By Rev. Gary W. Deddo, Ph.D.
Since the initial burst of Enlightenment confidence in our human capacity to know absolutely and with certainty all of reality there has been a progressive awareness of the acute limitations of human knowledge. The recognition of these limitations are based on the apprehension of the involvement of subjective elements in all our knowing, especially in the realm of values and religion. On one side of the contemporary debate are those who hold that the subjective elements formed by cultural, educational, economic, linguistic background, or personal preferences, aesthetic predilections and experiences determine how one perceives reality. Some would say that it is on the basis of one’s subjective orientation that one constructs reality, for there is no coherent objective reality there at all, outside one’s self.
Such radical skepticism provides the background for much feminist argumentation, for much multiculturalism and also for most arguments which aim to liberalize sexual ethics (heterosexual and homosexual). Those who advocate such skepticism associate it with true humility and compassion toward others, especially when argued within a church context
This type of radical skepticism is being gradually absorbed into the Christian church itself. Its influence is manifest especially in the debates over the use of proper language about God. These debates once occupied the energies of our universities and seminaries, but now are breaking out in church governing bodies and even in individual congregations. How should we address God, in prayer, liturgy, preaching, testimony?
Here we only will attempt to address one dimension of one issue operating within this general framework: given the nature of human language and biblical usage shouldn't God be addressed equally as feminine, and so be properly called Mother or She? 1
Two things need to be explored. What is to be assumed about human language and what exactly is the biblical usage? More and more it is being assumed that language is subjectively or inter-subjectively determined. Our personal and interpersonal experiences form the lens through which we interpret or construct what we see by means of language. Many theologians are also affirming the same when they contend that all our speech about God consists of models or metaphors about God. They are all approximations with perhaps relative but not absolute value. One model may be helpful in one case, but another in a different case. Metaphors are not exact and so one might be more appropriate in one situation compared to another. The various models and metaphors are at minimum mutually correcting and counterbalancing. No one can be normative.
Some of course note that the biblical material contains more than one single metaphor for approaching God. Biblical writers refer to God variously as my Rock, Strength, Righteous One, Almighty, Yahweh. They contend that feminine metaphors for God have been suppressed and that they ought to be given equal if not compensatory attention. Without the corrective and counter-balancing of feminine metaphors God will be misrepresented as being essentially masculine. And since God is neither male nor female, both models/metaphors are needed.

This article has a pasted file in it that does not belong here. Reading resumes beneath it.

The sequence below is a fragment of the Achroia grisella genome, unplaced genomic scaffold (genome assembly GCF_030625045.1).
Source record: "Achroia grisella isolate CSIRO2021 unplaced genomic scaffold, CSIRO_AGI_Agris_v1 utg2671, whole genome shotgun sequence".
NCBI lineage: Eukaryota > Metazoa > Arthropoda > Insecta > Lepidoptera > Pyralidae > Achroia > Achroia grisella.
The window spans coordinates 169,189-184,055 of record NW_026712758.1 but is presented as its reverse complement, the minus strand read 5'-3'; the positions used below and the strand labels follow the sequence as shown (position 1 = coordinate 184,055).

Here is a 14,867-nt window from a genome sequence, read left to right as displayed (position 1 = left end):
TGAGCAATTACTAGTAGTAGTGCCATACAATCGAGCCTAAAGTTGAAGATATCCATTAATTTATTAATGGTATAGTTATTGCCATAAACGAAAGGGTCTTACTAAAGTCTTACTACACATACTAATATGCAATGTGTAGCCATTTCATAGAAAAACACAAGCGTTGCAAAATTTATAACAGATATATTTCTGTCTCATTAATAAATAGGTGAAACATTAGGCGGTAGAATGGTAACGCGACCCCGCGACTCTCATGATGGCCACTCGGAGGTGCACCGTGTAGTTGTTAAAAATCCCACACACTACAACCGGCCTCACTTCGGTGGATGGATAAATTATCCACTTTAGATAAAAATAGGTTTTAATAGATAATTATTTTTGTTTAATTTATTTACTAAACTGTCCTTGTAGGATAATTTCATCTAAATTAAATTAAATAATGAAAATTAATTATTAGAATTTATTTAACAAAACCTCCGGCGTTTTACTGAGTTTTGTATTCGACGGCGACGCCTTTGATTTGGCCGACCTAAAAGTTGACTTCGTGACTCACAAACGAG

Several questions have to be asked of this line of reasoning. Is it the case that all language about God is figurative? Second, is all our language about God necessarily determined by our subjective or inter-subjective experiences with little or no correspondence to the external reality of God? And furthermore, should we assume that all models and metaphors are equally valuable? Finally, if we cannot so assume, what criteria should be used to determine which model or metaphor is to be preferred?
If all our language about God is necessarily determined by the subjective dimensions of human experience, the only proper conclusion is that all our talk of God is mere mythology, outright idolatry. Plato and Fuerbach, Freud and Durkheim were right; all talk about God is mere human projection onto a cosmic screen. Theology is nothing but anthropology at high volume. All metaphors and models should then be regarded as equally invalid and therefore irrelevant, for they do not refer to God as God is, but to a god created according our own image; out of our own subjectivity or inter-subjectivity. All talk of God is equally idolatrous.
Now something important needs to be acknowledged here. The fact that human beings are predisposed to idolatry is not a modern discovery. It is forcefully enshrined in the Mosaic Law for all generations to heed. The law against creating images of God constitutes the recognition that this is exactly what human beings are prone to do. But it also holds out the promise that human beings can indeed avoid this propensity so that true worship can take place in Israel.
So, we can assume that human beings will always be prone to create God in the image of their own likeness. Thus there ought to be a proper Judeo-Christian "hermeneutic of suspicion" about religious language.